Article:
Walking on crutches? New USF technology commercialized by Moterum will make it easier

April 7, 2016

Moterum, LLC launches innovative MTip product

Moterum MTip crutch tip

TAMPA, Fla. – Moterum LLC, has announced the launch of its novel patent-pending product, the MTip. The MTip, developed by the University of South Florida startup, is a small plastic piece that fits on the bottom of a crutch in place of the existing rubber stopper and provides crutch walking assistance and control.

"We are thrilled to introduce our new product, which will provide crutch users more stability and enable them to do more when using their crutches in a variety of conditions and environments that are inaccessible using normal crutch tips," said David Huizenga, chief executive officer of Moterum. "Our focus is to address the current problems that standard crutches present and provide solutions that enable more freedom to crutch users through efficient movement, controlled uphill and downhill descent, and greater traction."

The kinetic crutch tip technology was developed in the mechanical and biomedical laboratory of USF assistant professor Kyle B. Reed, as part of graduate student Ismet Handžić's PhD dissertation.

"Six million Americans use crutches, canes, or walkers for mobility assistance due to chronic conditions and more than 10 million Americans use crutches due to temporary injuries," said Huizenga. "The MTip was designed to address the issues of discomfort, instability and the inability to walk long distances that are associated with round rubber crutch tips."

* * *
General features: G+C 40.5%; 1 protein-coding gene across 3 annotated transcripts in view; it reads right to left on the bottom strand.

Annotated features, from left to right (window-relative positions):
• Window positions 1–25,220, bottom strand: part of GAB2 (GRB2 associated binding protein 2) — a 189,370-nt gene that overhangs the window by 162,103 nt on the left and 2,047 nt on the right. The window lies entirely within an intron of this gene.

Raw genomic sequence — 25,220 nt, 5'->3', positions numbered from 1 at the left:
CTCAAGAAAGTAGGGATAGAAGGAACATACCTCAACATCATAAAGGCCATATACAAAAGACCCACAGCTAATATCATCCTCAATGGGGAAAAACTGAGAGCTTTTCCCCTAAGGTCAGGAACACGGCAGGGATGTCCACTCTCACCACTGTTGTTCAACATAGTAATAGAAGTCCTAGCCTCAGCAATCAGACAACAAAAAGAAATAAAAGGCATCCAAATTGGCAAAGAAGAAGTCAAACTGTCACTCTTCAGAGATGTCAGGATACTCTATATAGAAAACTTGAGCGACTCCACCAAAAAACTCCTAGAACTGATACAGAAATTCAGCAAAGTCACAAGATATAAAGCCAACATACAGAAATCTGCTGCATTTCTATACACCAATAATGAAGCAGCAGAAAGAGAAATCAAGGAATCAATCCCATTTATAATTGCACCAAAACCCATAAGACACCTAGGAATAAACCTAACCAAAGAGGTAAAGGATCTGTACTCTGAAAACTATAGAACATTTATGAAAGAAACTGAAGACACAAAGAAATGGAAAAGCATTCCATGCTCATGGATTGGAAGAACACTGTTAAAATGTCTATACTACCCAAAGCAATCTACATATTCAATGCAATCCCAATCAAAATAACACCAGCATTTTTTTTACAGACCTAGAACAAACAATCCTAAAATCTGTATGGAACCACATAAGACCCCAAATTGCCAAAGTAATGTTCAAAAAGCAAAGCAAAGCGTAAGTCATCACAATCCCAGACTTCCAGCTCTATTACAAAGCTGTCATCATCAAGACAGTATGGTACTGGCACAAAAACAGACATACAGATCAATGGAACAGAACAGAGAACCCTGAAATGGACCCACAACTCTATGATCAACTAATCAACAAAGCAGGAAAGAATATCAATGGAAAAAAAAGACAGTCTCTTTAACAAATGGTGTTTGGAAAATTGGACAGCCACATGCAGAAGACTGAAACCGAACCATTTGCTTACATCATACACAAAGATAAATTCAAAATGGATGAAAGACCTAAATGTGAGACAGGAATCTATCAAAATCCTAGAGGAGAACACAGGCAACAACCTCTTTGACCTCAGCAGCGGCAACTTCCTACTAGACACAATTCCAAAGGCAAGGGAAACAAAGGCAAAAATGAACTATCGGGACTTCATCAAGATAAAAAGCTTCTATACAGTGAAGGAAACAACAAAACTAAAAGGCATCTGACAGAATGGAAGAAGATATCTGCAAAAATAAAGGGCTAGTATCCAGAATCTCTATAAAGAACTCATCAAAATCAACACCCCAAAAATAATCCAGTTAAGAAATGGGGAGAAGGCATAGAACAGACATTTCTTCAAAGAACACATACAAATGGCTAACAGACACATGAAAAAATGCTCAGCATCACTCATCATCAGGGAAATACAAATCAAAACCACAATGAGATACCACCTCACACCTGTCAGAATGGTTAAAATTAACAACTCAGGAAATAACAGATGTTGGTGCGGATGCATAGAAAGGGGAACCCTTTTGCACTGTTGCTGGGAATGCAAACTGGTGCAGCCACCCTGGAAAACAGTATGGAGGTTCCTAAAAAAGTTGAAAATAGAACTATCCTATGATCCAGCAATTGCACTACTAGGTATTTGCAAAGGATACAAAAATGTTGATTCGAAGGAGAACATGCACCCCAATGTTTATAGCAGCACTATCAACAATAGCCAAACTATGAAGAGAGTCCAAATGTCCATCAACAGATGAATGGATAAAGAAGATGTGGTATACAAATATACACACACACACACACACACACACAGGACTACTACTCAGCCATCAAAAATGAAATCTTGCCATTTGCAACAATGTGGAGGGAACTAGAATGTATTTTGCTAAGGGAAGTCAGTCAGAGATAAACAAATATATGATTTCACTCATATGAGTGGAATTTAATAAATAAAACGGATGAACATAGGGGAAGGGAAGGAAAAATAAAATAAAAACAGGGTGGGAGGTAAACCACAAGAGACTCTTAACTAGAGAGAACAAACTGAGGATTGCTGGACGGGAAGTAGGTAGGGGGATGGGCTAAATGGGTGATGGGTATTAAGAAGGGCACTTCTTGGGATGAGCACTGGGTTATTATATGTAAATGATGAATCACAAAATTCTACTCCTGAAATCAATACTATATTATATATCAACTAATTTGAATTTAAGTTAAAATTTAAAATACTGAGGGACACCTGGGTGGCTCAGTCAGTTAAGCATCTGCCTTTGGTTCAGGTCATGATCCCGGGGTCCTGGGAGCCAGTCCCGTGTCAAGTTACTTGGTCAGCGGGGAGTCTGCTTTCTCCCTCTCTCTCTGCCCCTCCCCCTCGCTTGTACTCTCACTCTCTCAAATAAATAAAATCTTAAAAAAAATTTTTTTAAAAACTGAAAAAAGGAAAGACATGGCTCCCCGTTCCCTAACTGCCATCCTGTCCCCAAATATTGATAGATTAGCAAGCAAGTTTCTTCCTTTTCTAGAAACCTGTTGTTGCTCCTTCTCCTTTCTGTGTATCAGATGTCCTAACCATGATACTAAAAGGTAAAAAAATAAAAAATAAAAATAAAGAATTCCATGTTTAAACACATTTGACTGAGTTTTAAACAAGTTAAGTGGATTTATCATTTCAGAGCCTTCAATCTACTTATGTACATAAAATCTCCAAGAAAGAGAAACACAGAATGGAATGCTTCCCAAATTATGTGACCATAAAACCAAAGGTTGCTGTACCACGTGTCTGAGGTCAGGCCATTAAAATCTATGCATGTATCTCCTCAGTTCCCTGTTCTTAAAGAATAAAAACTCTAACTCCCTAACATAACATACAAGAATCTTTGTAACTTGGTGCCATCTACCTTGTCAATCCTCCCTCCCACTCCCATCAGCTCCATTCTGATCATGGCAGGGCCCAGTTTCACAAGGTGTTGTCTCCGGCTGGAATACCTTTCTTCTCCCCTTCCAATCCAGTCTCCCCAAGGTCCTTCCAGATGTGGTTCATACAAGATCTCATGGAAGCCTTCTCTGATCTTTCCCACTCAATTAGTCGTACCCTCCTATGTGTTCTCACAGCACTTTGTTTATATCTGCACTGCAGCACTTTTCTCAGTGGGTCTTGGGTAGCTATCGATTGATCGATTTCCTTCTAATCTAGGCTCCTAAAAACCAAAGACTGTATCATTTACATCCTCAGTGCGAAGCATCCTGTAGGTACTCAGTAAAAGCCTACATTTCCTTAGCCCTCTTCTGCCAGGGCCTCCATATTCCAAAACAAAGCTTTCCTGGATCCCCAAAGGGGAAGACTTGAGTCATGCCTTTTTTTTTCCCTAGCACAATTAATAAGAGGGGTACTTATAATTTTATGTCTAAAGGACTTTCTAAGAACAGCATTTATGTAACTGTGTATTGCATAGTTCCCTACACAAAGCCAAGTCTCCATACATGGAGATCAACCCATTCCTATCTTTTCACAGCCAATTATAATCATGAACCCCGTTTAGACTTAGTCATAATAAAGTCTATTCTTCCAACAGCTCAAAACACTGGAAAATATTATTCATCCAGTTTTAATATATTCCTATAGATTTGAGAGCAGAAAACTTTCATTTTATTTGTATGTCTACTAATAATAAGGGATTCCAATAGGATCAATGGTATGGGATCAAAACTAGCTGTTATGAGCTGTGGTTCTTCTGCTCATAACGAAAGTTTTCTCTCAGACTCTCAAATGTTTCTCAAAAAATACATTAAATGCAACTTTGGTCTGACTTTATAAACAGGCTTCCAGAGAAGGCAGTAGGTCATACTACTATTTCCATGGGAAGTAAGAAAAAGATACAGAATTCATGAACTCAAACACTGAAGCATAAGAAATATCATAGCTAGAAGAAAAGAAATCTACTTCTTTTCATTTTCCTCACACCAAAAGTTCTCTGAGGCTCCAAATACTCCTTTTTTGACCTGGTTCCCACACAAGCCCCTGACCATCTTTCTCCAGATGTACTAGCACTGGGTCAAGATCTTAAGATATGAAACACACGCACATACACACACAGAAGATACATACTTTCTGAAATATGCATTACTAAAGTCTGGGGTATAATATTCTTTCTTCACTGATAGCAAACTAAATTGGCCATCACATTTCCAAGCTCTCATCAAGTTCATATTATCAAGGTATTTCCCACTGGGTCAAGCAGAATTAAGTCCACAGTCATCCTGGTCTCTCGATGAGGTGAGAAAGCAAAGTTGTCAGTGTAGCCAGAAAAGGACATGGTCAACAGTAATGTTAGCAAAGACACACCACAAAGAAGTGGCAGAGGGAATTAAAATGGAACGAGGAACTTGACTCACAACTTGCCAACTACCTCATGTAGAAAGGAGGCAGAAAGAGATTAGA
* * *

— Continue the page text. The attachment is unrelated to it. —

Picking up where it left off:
The technology was awarded an Innovation-Corps (I-Corps) grant by the National Science Foundation and went through rigorous market analysis as part of USF's I-Corps "boot camp" training program.

"The common issues we found among crutch users during our customer discovery phase of the I-Corps program were fatigue, stability and confidence going over wet surfaces," said Huizenga. "We wanted to create a crutch tip that provided all users a safer, more comfortable experience, allowing them to do more."

The crutch tip technology was exclusively licensed to Moterum by USF. Moterum engineered the kinetic crutch tip design into the MTip product, which is available commercially and through the company's website (http://moterummtip.com/products/mtip-pair).


Moterum is an early-stage startup focusing on mobility and rehabilitation technologies. The company currently has four technologies in differing developmental stages in its portfolio.

The University of South Florida is a high-impact, global research university dedicated to student success. USF is a Top 25 research university among public institutions nationwide in total research expenditures, according to the National Science Foundation. Serving over 48,000 students, the USF System has an annual budget of $1.6 billion and an annual economic impact of $4.4 billion. USF is a member of the American Athletic Conference.


Media Contact:
Lauren Golin

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